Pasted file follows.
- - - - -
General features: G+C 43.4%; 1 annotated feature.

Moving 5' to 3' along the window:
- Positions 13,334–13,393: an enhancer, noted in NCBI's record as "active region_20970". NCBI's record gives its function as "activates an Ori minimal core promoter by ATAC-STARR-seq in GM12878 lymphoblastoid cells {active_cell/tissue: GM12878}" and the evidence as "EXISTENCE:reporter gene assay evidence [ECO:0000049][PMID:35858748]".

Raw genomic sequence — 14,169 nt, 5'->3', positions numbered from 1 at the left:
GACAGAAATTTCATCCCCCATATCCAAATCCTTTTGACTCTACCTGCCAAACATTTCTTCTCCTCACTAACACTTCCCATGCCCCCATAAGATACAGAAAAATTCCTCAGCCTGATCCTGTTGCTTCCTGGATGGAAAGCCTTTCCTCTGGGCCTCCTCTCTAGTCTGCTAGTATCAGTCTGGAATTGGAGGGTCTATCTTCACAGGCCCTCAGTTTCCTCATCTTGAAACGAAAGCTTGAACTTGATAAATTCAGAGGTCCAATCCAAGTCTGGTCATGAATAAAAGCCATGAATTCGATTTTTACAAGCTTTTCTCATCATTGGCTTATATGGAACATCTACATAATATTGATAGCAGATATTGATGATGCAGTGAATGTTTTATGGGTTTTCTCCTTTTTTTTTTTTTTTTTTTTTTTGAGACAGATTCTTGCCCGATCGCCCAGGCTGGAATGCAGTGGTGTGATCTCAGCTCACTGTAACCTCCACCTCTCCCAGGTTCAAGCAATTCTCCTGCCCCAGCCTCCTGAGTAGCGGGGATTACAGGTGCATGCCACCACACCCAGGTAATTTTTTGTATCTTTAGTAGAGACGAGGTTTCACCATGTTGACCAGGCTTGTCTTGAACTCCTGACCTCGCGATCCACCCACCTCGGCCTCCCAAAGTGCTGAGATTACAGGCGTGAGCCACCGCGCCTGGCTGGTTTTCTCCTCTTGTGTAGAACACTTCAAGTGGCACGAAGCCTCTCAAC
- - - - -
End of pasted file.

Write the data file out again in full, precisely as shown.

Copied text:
General features: G+C 43.4%; 1 annotated feature.

Moving 5' to 3' along the window:
- Positions 13,334–13,393: an enhancer, noted in NCBI's record as "active region_20970". NCBI's record gives its function as "activates an Ori minimal core promoter by ATAC-STARR-seq in GM12878 lymphoblastoid cells {active_cell/tissue: GM12878}" and the evidence as "EXISTENCE:reporter gene assay evidence [ECO:0000049][PMID:35858748]".

Raw genomic sequence — 14,169 nt, 5'->3', positions numbered from 1 at the left:
GACAGAAATTTCATCCCCCATATCCAAATCCTTTTGACTCTACCTGCCAAACATTTCTTCTCCTCACTAACACTTCCCATGCCCCCATAAGATACAGAAAAATTCCTCAGCCTGATCCTGTTGCTTCCTGGATGGAAAGCCTTTCCTCTGGGCCTCCTCTCTAGTCTGCTAGTATCAGTCTGGAATTGGAGGGTCTATCTTCACAGGCCCTCAGTTTCCTCATCTTGAAACGAAAGCTTGAACTTGATAAATTCAGAGGTCCAATCCAAGTCTGGTCATGAATAAAAGCCATGAATTCGATTTTTACAAGCTTTTCTCATCATTGGCTTATATGGAACATCTACATAATATTGATAGCAGATATTGATGATGCAGTGAATGTTTTATGGGTTTTCTCCTTTTTTTTTTTTTTTTTTTTTTTGAGACAGATTCTTGCCCGATCGCCCAGGCTGGAATGCAGTGGTGTGATCTCAGCTCACTGTAACCTCCACCTCTCCCAGGTTCAAGCAATTCTCCTGCCCCAGCCTCCTGAGTAGCGGGGATTACAGGTGCATGCCACCACACCCAGGTAATTTTTTGTATCTTTAGTAGAGACGAGGTTTCACCATGTTGACCAGGCTTGTCTTGAACTCCTGACCTCGCGATCCACCCACCTCGGCCTCCCAAAGTGCTGAGATTACAGGCGTGAGCCACCGCGCCTGGCTGGTTTTCTCCTCTTGTGTAGAACACTTCAAGTGGCACGAAGCCTCTCAAC